Anonymity and Social Networking: A Response to Ashok Malik
(Editor’s note- Ashok Malik is a well-wisher of CRI and a commmentator whose association and guidance we deeply value)
A problem then arises, as the social modes of communication blur the lines between formal and informal methods of communication. Anonymity, or to be more precise, the distance between the two parties involved in an exchange tends to dehumanize the other party, and makes it easier to resort to abuse. There have been several studies in recent years evaluating the utility of anonymity to the online ecosystem,.The broad consensus is that while disclosure of identity may enforce accountability, it also dissuades people from speaking up, or challenging status-quo. An individual disclosing her identity opens herself up to the criticism, judgment and in cases of political activism, to physical dangers and career hardships. One who is ready to disclose their identity in spite of all this is indeed more courageous than one who isn’t. However, if the likes of Paolo Cagliari, Francois-Marie Arouet, Samuel Langhorne Clemens, Eric Arthur Blaire and many more, have assumed alter-identities in the past to enable them to produce works of such high quality, there is no shame in resorting to the same.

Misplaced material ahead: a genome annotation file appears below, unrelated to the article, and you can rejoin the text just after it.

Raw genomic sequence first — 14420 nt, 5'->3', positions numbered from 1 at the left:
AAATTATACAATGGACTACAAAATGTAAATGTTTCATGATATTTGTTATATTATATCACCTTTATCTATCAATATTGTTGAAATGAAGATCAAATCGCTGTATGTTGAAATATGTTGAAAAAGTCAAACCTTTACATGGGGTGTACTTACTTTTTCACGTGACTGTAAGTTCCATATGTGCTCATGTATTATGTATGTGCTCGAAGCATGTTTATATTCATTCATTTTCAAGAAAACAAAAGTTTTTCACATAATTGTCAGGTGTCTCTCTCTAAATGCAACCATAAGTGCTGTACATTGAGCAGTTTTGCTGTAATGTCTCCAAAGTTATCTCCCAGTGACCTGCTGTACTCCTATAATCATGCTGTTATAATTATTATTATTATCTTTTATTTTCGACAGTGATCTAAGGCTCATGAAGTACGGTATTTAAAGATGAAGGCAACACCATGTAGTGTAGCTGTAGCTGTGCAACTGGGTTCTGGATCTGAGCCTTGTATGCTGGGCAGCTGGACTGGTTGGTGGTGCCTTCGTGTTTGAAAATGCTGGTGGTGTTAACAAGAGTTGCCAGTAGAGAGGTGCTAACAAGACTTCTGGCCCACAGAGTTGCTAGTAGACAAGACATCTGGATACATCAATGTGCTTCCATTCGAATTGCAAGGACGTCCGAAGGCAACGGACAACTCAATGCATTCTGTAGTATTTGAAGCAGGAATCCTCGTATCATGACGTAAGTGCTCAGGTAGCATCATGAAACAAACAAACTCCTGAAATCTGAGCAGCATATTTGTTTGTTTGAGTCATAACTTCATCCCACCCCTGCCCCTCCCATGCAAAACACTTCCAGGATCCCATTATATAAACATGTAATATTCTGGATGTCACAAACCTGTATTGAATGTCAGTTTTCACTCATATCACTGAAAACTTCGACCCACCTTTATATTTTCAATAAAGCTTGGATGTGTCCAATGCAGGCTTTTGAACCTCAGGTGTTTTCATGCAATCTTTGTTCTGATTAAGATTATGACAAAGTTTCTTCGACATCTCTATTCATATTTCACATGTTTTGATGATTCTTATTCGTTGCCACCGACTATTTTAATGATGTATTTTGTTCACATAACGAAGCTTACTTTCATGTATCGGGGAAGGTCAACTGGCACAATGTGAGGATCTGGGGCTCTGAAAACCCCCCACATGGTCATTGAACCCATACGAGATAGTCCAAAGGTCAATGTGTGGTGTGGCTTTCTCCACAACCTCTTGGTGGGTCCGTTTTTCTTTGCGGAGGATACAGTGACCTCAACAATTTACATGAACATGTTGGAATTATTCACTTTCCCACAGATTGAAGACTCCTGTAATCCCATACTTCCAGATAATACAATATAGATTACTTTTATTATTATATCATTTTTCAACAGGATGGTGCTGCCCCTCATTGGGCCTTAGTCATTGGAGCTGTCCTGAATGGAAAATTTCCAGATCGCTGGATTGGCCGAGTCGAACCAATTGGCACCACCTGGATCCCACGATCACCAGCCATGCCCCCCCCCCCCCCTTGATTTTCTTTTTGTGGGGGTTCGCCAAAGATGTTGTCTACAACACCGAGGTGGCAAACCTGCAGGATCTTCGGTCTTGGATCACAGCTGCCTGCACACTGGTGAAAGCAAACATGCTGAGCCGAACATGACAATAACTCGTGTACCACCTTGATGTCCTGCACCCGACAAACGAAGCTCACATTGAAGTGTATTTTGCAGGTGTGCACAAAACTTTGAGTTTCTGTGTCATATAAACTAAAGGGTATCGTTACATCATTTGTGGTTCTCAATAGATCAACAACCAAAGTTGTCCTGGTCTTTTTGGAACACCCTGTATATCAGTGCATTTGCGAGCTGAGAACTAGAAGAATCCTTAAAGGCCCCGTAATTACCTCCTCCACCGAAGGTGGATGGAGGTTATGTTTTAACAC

Mr. Malik has perhaps seen the use of communities like twitter at close quarters for dissemination of news and other information. But, he fails to understand that twitter itself as a platform was not designed with dissemination of news in mind. In fact, at its inception, twitter was lampooned as a platform for stalkers and attention seekers. It was launched as a medium to share ‘a short burst of inconsequential information’, and it is fair to say that its creators could not have foreseen the uses twitter is being put to. Social networking isn’t limited to twitter or Facebook either. Multiple communities like Livejournal, Orkut, Reddit, eHarmony, Bharatmatrimony, LinkedIn, Youtube, 4chan have evolved in the social networking arena to cater to different needs. Each one of these communities have set their own standards of acceptable behaviour and have active methods of self-regulation and moderators to cater to its participants. Similarly, the level of transparency needed in a formal business-based community like Linkedin or a dating/relationship-centric community like Shaadi.com would be completely different from the near anonymity ensured on 4chan.
Moreover, Implementation of ‘verifiable name’ based incentives becomes such a nightmare that the marginal cost far outweighs the marginal utility. While ‘eHarmony’ may see marketable utility in enforcing two-tier services of the kind Mr.Malik espouses, others like twitter certainly have no incentive to do the same. The beauty of free-markets however is that in case twitter actually makes a move in that direction, yet another service will spring up to take this market space to cater to those requiring more privacy, and I believe the executives at twitter know that.